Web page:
Admittedly, Coursera does ask for ID verification for certain courses. But, you will still find proxy/troll accounts giving improper feedback. 

Possible Solutions

1. Cohorts

This is perhaps the best solution to tackle all the challenges of non-sync learning. Cohort learning means studying a MOOC live, in sync with a group of students. This ensures that all the students are studying the course at the same rate. You will receive feedback on time (or, minimum delay), since students have to meet deadlines and work week-by-week, the number of proxy/troll accounts will also decrease considerably.

Cohort-based courses (CBCs) are considered the next iteration of online learning. The only problem is that CBCs are not scalable - at least not to the extent of pre-recorded courses.

2. Less emphasis on certificate, more on learning

A reason you find rampant plagiarism and troll accounts is that some students enroll in MOOCs exclusively for the certificate. We need to inculcate this culture of learning for the sake of development and growth and keep the certificates secondary.

I like the fact that Coursera (even edX) provides the option of auditing courses. Thus, students can at least study the materials for free.

Lastly, there are also 100% free MOOCs on Coursera, that you can study for free - and you do not provide any certificate on completion.

3. Quality Feedback

Instead of providing essay-styled text submission, students can present their work through audio/video. This will obviously require more time and resources, but it is also a richer format. In video submissions, students can present their work as a presentation, showcasing their project/assignment, while explaining how they built it.

A video submission also helps the grader make a better judgment about the student’s work. If you are able to explain your work in simple words, that’s a good sign that you actually understood the concepts you used.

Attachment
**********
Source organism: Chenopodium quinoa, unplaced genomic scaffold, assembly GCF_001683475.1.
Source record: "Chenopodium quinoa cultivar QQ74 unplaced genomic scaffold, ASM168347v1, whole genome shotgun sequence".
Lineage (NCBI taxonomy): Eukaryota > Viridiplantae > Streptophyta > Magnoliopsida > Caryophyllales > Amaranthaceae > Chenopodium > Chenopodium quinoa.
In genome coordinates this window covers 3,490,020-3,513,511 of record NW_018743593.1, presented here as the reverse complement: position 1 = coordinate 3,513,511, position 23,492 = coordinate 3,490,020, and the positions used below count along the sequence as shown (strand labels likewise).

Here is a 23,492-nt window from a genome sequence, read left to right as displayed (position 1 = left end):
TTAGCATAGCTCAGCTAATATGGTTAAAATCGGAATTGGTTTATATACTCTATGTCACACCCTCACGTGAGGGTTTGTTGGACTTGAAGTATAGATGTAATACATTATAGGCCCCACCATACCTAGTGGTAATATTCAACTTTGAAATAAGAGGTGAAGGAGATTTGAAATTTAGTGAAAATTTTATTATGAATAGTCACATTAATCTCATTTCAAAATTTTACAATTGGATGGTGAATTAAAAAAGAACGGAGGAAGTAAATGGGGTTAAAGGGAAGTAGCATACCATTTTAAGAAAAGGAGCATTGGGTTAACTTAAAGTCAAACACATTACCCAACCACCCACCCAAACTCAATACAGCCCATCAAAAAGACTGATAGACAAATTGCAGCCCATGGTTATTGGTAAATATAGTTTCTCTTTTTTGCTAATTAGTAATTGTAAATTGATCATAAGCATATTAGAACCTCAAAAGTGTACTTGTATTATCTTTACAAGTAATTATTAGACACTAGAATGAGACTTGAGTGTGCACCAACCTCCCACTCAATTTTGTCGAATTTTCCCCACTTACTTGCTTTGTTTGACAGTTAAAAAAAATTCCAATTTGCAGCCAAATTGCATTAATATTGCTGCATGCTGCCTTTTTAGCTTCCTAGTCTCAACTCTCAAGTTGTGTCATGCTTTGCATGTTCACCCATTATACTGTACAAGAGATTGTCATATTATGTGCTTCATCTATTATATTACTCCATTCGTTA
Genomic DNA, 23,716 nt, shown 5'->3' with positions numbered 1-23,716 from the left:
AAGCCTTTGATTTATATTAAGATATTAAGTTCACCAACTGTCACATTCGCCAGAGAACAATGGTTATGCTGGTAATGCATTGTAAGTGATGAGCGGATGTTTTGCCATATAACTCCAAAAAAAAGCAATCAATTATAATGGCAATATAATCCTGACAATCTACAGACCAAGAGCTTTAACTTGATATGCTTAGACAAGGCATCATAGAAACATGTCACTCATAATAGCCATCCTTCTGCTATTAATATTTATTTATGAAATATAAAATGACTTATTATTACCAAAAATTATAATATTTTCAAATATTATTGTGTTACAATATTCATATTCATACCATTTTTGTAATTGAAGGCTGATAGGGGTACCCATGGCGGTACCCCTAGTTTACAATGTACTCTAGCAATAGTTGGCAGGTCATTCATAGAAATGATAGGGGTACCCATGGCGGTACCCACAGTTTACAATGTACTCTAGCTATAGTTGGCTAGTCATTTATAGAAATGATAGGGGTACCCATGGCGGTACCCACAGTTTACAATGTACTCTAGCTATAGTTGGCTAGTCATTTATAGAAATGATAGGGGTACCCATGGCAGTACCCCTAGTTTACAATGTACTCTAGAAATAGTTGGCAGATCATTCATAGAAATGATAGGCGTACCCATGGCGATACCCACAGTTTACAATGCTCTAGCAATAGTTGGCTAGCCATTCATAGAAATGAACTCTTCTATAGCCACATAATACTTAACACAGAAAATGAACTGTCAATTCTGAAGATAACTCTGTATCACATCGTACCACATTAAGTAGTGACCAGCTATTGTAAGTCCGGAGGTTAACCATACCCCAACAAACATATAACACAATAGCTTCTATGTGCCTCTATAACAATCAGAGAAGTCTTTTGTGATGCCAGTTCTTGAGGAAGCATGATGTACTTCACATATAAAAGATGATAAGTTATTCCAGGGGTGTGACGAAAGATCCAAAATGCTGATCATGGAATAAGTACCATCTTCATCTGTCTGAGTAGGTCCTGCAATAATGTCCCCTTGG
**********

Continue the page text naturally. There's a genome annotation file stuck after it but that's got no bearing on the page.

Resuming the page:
Lastly, for big projects, these video submissions can help you find your next internship/job. Again - you will spend a considerable time on filming and editing - but, the returns are high as well.

4. Points on Feedback

Apart from receiving points from someone’s feedback on your submission, students can also receive points if they provide critical feedback.

If you receive feedback from 3 students, you can select the best feedback from the list, and this user will receive a few points/marks for that.

Thus, MOOC platforms can incentivize users to provide high-quality feedback.

5. Penalty for missing deadlines

Just like incentivizing high-quality feedback, MOOC platforms can penalize students for late submissions. This could mean a points/marks deduction. Or, perhaps, if you keep missing the deadlines, you might be deterred from the MOOC until a certain date, or you won’t be able to access some features.

6. Limit the number of submissions

In the peer-graded assignments, once you submit your work, you can grade (and study) other students’ submissions. Unfortunately, some students misuse this system. They will submit a black file/document, look at other’s submissions, and copy-paste it. They will then make another submission, with the copied material.

Not only does this compromise the cheater’s work, but it also undermines the honest student’s work.

With unlimited submissions of auto-graded multiple-choice quizzes and peer-graded assignments, it’s easy to pass and receive a certificate without learning anything, and you don’t even have to cheat to do it.MOOC platforms can limit the number of submissions. Or, at least provide a time delay or mark deduction for re-submissions.


This analysis comes from a place of concern and respect. I truly appreciate Coursera’s achievements. It has changed hundreds of  thousands (if not millions) of lives, all across the world.

In order to help the educators, students, and the online learning community, it’s important that we address the problems that we are facing today, so that can build a better tomorrow.